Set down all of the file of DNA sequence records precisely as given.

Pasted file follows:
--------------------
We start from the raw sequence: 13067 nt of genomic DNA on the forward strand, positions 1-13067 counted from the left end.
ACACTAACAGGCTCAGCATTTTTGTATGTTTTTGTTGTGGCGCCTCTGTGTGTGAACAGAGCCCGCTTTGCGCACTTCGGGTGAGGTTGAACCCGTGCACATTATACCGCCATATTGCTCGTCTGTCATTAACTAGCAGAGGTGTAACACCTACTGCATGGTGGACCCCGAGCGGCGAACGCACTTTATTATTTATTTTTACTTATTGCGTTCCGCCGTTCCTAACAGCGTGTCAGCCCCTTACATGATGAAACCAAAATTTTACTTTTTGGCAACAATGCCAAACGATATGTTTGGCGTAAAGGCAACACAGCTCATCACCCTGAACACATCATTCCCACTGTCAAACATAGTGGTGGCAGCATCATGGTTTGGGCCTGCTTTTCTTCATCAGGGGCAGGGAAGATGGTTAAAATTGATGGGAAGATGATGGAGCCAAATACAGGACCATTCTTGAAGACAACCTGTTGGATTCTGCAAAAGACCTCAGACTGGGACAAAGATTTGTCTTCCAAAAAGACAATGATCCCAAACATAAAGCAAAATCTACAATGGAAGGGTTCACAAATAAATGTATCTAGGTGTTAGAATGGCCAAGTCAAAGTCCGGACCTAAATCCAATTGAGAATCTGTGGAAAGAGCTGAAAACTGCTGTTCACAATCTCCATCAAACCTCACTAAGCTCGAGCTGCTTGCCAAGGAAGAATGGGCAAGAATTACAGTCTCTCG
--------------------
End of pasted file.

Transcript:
We start from the raw sequence: 13067 nt of genomic DNA on the forward strand, positions 1-13067 counted from the left end.
ACACTAACAGGCTCAGCATTTTTGTATGTTTTTGTTGTGGCGCCTCTGTGTGTGAACAGAGCCCGCTTTGCGCACTTCGGGTGAGGTTGAACCCGTGCACATTATACCGCCATATTGCTCGTCTGTCATTAACTAGCAGAGGTGTAACACCTACTGCATGGTGGACCCCGAGCGGCGAACGCACTTTATTATTTATTTTTACTTATTGCGTTCCGCCGTTCCTAACAGCGTGTCAGCCCCTTACATGATGAAACCAAAATTTTACTTTTTGGCAACAATGCCAAACGATATGTTTGGCGTAAAGGCAACACAGCTCATCACCCTGAACACATCATTCCCACTGTCAAACATAGTGGTGGCAGCATCATGGTTTGGGCCTGCTTTTCTTCATCAGGGGCAGGGAAGATGGTTAAAATTGATGGGAAGATGATGGAGCCAAATACAGGACCATTCTTGAAGACAACCTGTTGGATTCTGCAAAAGACCTCAGACTGGGACAAAGATTTGTCTTCCAAAAAGACAATGATCCCAAACATAAAGCAAAATCTACAATGGAAGGGTTCACAAATAAATGTATCTAGGTGTTAGAATGGCCAAGTCAAAGTCCGGACCTAAATCCAATTGAGAATCTGTGGAAAGAGCTGAAAACTGCTGTTCACAATCTCCATCAAACCTCACTAAGCTCGAGCTGCTTGCCAAGGAAGAATGGGCAAGAATTACAGTCTCTCG